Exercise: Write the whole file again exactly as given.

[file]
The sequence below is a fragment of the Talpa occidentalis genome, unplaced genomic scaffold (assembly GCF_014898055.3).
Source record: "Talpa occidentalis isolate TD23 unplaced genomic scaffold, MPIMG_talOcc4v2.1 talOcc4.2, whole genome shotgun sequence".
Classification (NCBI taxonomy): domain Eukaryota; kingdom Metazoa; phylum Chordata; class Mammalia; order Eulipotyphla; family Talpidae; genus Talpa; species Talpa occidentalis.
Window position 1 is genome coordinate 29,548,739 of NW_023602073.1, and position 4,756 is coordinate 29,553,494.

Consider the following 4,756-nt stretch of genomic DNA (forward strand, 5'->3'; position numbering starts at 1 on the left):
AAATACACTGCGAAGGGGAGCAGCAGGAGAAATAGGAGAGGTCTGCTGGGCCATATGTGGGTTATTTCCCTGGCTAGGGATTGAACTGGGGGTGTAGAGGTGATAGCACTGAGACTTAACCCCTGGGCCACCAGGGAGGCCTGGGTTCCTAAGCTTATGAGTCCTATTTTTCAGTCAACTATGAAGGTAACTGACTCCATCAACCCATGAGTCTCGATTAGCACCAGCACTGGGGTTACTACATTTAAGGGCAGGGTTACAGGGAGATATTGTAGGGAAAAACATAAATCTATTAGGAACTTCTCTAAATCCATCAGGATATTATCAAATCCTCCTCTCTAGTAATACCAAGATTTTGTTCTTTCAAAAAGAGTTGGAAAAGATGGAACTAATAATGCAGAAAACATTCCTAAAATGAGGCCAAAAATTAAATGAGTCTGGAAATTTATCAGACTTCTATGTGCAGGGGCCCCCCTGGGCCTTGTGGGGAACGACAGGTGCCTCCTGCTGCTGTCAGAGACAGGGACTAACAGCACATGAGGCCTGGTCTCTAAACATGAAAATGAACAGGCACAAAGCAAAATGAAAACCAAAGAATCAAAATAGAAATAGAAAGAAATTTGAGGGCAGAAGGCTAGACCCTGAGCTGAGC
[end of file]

The sequence below is a fragment of the Talpa occidentalis genome, unplaced genomic scaffold (assembly GCF_014898055.3).
Source record: "Talpa occidentalis isolate TD23 unplaced genomic scaffold, MPIMG_talOcc4v2.1 talOcc4.2, whole genome shotgun sequence".
Classification (NCBI taxonomy): domain Eukaryota; kingdom Metazoa; phylum Chordata; class Mammalia; order Eulipotyphla; family Talpidae; genus Talpa; species Talpa occidentalis.
Window position 1 is genome coordinate 29,548,739 of NW_023602073.1, and position 4,756 is coordinate 29,553,494.

Consider the following 4,756-nt stretch of genomic DNA (forward strand, 5'->3'; position numbering starts at 1 on the left):
AAATACACTGCGAAGGGGAGCAGCAGGAGAAATAGGAGAGGTCTGCTGGGCCATATGTGGGTTATTTCCCTGGCTAGGGATTGAACTGGGGGTGTAGAGGTGATAGCACTGAGACTTAACCCCTGGGCCACCAGGGAGGCCTGGGTTCCTAAGCTTATGAGTCCTATTTTTCAGTCAACTATGAAGGTAACTGACTCCATCAACCCATGAGTCTCGATTAGCACCAGCACTGGGGTTACTACATTTAAGGGCAGGGTTACAGGGAGATATTGTAGGGAAAAACATAAATCTATTAGGAACTTCTCTAAATCCATCAGGATATTATCAAATCCTCCTCTCTAGTAATACCAAGATTTTGTTCTTTCAAAAAGAGTTGGAAAAGATGGAACTAATAATGCAGAAAACATTCCTAAAATGAGGCCAAAAATTAAATGAGTCTGGAAATTTATCAGACTTCTATGTGCAGGGGCCCCCCTGGGCCTTGTGGGGAACGACAGGTGCCTCCTGCTGCTGTCAGAGACAGGGACTAACAGCACATGAGGCCTGGTCTCTAAACATGAAAATGAACAGGCACAAAGCAAAATGAAAACCAAAGAATCAAAATAGAAATAGAAAGAAATTTGAGGGCAGAAGGCTAGACCCTGAGCTGAGC